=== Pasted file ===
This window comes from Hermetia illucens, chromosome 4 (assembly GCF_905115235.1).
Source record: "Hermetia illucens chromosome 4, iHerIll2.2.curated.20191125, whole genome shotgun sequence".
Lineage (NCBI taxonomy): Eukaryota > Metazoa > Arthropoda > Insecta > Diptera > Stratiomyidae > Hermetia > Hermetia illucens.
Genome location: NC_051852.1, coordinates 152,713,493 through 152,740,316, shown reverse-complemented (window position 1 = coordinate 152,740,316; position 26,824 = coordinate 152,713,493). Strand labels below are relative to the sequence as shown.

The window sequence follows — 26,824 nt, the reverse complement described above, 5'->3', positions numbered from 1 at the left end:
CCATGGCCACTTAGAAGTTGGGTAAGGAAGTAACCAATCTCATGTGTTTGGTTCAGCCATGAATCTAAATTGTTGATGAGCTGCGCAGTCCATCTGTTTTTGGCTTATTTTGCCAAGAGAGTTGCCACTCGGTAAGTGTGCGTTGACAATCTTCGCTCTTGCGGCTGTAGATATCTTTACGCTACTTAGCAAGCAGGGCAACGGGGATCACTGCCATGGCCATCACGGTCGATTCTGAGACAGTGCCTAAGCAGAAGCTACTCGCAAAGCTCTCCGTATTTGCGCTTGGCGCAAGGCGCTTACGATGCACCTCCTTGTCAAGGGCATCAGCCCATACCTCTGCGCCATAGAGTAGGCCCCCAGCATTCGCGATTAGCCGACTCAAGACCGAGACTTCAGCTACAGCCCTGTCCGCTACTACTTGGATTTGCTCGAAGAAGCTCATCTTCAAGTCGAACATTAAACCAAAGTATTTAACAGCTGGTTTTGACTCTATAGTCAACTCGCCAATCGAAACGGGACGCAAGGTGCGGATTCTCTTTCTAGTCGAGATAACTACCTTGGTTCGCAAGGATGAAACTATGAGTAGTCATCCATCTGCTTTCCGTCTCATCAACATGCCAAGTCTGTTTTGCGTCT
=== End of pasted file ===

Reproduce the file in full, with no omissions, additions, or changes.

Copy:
This window comes from Hermetia illucens, chromosome 4 (assembly GCF_905115235.1).
Source record: "Hermetia illucens chromosome 4, iHerIll2.2.curated.20191125, whole genome shotgun sequence".
Lineage (NCBI taxonomy): Eukaryota > Metazoa > Arthropoda > Insecta > Diptera > Stratiomyidae > Hermetia > Hermetia illucens.
Genome location: NC_051852.1, coordinates 152,713,493 through 152,740,316, shown reverse-complemented (window position 1 = coordinate 152,740,316; position 26,824 = coordinate 152,713,493). Strand labels below are relative to the sequence as shown.

The window sequence follows — 26,824 nt, the reverse complement described above, 5'->3', positions numbered from 1 at the left end:
CCATGGCCACTTAGAAGTTGGGTAAGGAAGTAACCAATCTCATGTGTTTGGTTCAGCCATGAATCTAAATTGTTGATGAGCTGCGCAGTCCATCTGTTTTTGGCTTATTTTGCCAAGAGAGTTGCCACTCGGTAAGTGTGCGTTGACAATCTTCGCTCTTGCGGCTGTAGATATCTTTACGCTACTTAGCAAGCAGGGCAACGGGGATCACTGCCATGGCCATCACGGTCGATTCTGAGACAGTGCCTAAGCAGAAGCTACTCGCAAAGCTCTCCGTATTTGCGCTTGGCGCAAGGCGCTTACGATGCACCTCCTTGTCAAGGGCATCAGCCCATACCTCTGCGCCATAGAGTAGGCCCCCAGCATTCGCGATTAGCCGACTCAAGACCGAGACTTCAGCTACAGCCCTGTCCGCTACTACTTGGATTTGCTCGAAGAAGCTCATCTTCAAGTCGAACATTAAACCAAAGTATTTAACAGCTGGTTTTGACTCTATAGTCAACTCGCCAATCGAAACGGGACGCAAGGTGCGGATTCTCTTTCTAGTCGAGATAACTACCTTGGTTCGCAAGGATGAAACTATGAGTAGTCATCCATCTGCTTTCCGTCTCATCAACATGCCAAGTCTGTTTTGCGTCT